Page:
Questions about specific movies, TV shows and more

These are questions relating to specific titles. General questions for movies and TV shows are here. Members get e-mailed when any of their questions are answered.

Question: Could the other vampires transform and fly like Dracula and his brides? And if not what made his brides special?

Answer: All vampires can transform and fly. It might depend on age how easy and effective it is.


Answer: In the original book, Dracula made Mina Harker his bride by having her drink the blood from his chest. Thus making her different from the others to quote Dracula, "Blood of my Blood, Flesh of my Flesh." She became mentally linked to him.

Question: How did Ted Bundy manage to fool law enforcement, and evade them for years before finally being arrested?

Answer: I don't think he fooled police. He was clever and able to commit murders without leaving enough evidence to directly tie him to the crime. Eventually there was enough physical as well as circumstantial and eye witness accounts to convict him. He evaded police for stretches of time by flying under the radar and carefully calculating his moves. Weird writing about this as he terrorized my city.


Question: Why does Adam need to erase Amy's memories of everything that happened? Shouldn't Scott's parents should have a chance to agree with Amy to keep their identity a secret so Scott can have her cause she likes him?


Answer: I haven't seen this movie in a very long time. However, if I remember correctly, Adam was originally going to erase both Amy and Randy's memory to keep their identity a secret. The risk of them being exposed as superheroes would have been too great. It was only after Randy protested, upon seeing Amy getting her memory erased, where Scott's parents agreed it would be nice for him to have a friend to talk about his secret life with. Scott was more disappointed Amy's mind was erased because they had shared feelings for one another. He was afraid she would not remember her liking him. However, the parents accurately state, "if she liked you before, then she will still like you afterwards." This was evident when they chose one another to be co-captains. If they allowed Amy to keep her memory, it would have also prevented Scott from having any normal type of relationship with her.


Question: Just before Sherlock attacks somebody, he determines what areas to strike to incapacitate someone and determine how long it would take someone to recover from both physical and psychological trauma. Granted that he could figure out a person's physical recovery but, could he actually figure out a person's pyshological recovery? He noted that it would take six months if I remember for a guy to recover psychologically but, to me, Sherlock is just taking a wild guess. Especially, if the guy recovered in half the time.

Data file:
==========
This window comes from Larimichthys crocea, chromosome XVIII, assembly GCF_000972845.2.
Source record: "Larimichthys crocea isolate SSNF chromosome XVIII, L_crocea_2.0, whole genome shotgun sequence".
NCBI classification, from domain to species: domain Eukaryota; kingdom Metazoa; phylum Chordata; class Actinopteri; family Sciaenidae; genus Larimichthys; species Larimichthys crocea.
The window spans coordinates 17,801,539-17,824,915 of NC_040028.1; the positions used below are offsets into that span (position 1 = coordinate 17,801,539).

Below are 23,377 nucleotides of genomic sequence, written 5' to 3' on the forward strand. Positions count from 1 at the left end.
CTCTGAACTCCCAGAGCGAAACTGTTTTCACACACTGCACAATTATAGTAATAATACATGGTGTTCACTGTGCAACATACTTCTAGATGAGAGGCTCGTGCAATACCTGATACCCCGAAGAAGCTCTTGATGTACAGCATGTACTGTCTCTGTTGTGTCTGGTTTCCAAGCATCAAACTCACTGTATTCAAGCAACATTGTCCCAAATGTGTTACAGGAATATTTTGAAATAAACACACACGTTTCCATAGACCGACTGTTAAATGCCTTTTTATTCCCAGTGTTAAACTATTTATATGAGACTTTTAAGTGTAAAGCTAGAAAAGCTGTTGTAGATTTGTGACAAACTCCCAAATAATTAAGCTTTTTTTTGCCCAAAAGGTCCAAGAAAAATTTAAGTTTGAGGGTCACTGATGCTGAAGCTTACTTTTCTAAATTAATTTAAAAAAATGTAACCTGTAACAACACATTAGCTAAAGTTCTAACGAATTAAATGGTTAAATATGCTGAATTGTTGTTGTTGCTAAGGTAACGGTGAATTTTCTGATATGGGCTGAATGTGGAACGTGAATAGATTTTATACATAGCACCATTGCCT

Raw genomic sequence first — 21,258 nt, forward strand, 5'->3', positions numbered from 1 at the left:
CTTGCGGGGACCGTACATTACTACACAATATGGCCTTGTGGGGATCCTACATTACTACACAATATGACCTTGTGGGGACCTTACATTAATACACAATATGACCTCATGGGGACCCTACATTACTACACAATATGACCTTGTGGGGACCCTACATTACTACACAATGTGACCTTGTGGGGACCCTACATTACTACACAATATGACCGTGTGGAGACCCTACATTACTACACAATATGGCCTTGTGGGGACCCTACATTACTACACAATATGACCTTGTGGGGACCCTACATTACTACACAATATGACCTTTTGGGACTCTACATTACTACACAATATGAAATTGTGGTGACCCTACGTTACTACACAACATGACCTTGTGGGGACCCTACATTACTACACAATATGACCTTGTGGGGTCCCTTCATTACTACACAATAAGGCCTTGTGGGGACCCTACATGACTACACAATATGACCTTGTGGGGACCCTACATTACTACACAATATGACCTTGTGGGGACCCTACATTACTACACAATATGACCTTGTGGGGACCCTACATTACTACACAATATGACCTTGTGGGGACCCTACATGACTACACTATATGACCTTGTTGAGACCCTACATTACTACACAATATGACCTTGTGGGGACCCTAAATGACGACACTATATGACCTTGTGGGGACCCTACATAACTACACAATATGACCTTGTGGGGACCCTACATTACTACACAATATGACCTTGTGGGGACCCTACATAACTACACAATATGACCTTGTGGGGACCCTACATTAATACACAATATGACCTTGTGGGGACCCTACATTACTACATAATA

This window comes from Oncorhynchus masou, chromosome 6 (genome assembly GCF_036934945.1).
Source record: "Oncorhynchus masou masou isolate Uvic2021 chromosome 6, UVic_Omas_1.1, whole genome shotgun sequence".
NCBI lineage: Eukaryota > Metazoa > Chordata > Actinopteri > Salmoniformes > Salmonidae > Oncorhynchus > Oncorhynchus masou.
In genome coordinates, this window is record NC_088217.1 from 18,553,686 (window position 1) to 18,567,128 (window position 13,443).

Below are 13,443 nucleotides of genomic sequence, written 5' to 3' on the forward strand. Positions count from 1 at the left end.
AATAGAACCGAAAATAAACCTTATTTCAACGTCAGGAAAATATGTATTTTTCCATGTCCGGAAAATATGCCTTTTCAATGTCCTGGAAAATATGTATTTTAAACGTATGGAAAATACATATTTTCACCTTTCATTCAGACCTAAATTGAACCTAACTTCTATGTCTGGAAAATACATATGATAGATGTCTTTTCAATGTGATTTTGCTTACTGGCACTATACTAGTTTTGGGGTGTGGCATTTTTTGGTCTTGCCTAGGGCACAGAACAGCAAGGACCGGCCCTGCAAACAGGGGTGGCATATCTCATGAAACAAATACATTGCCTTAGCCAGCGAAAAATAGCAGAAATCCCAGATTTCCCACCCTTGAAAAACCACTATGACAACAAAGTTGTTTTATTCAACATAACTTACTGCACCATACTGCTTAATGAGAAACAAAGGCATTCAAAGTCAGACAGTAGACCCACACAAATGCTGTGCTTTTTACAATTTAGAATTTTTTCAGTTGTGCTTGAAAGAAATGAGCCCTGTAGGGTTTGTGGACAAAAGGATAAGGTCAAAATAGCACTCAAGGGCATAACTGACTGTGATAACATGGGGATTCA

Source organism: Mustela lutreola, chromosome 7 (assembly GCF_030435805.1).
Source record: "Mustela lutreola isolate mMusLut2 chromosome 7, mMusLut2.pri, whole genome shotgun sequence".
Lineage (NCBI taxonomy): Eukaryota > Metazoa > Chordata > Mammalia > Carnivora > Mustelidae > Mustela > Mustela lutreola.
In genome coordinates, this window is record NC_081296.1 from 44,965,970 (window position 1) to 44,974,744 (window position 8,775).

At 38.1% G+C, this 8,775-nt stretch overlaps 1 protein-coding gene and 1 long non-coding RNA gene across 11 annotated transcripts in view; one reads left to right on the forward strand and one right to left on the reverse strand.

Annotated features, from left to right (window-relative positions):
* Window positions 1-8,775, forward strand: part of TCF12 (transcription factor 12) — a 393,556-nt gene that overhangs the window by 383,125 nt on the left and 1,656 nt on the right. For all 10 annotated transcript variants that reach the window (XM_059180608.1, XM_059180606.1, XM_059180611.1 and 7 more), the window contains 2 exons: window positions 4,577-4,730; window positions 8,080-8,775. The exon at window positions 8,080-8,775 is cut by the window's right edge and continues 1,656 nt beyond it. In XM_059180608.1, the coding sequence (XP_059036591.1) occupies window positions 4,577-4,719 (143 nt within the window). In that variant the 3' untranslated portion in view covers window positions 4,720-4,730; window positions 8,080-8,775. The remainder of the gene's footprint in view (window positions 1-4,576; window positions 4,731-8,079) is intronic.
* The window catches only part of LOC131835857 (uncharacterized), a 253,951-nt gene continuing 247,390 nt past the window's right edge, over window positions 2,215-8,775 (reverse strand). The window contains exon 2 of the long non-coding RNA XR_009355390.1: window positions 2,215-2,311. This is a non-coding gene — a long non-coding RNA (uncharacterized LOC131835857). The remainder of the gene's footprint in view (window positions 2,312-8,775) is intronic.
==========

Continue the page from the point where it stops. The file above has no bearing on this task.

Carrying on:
Answer: I believe that particular line was him making a joke to himself about the man's pride.

Quantom X

Question: What were the languages Beni was speaking when he ran into Imhotep?

Answer: English, Arabic, Chinese, and Hebrew.


Answer: I believe it's exaggerated a bit for the sake of action and drama. I forget where I read it offhand, but criminal profiling is largely more dull office work than the exciting field work depicted on the show.

Cubs Fan

Question: During La Mans, it shows Shelby taking a stopwatch from Ferrari's pit and dropping a nut on the floor. Is there any indication Shelby ever cheated during a race like this (whether at Le Mans or somewhere else)? Like, was he ever caught or accused of cheating? I get there's a lot of artistic licensing taking place in this film, so I understand if it was made up, just curious if it was based on anything from Shelby's life.


Answer: Technically, neither of these incidents would be considered cheating in the classic sense. Stealing the stopwatches would be just that, stealing. It's likely that some other members of a team like Ferrari had back up stopwatches. Dropping the lug nut in the Ferrari pit would just be a mind game to put doubt in the minds of the pit crew as to whether they got all the lug nuts on the wheels. Neither of these incidents would affect the performance of the race car. It was mischief, not cheating.

This doesn't answer the question at all (and seems like someone's trying to correct this thinking it's a mistake entry). I said "cheating like this" for the 2 examples I gave, because it's cheating (by definition) but not necessarily breaking La Mans rules. Plus I also asked about actual accusations of cheating.


It's called gamesmanship, how is dropping a lug nut to make the Italians think they had forgotten one cheating? Now if he had taken the lug nut so it delayed their pit stop or so it wasn't put on at all that's a different story. You seem like you never competed if you think those things are cheating.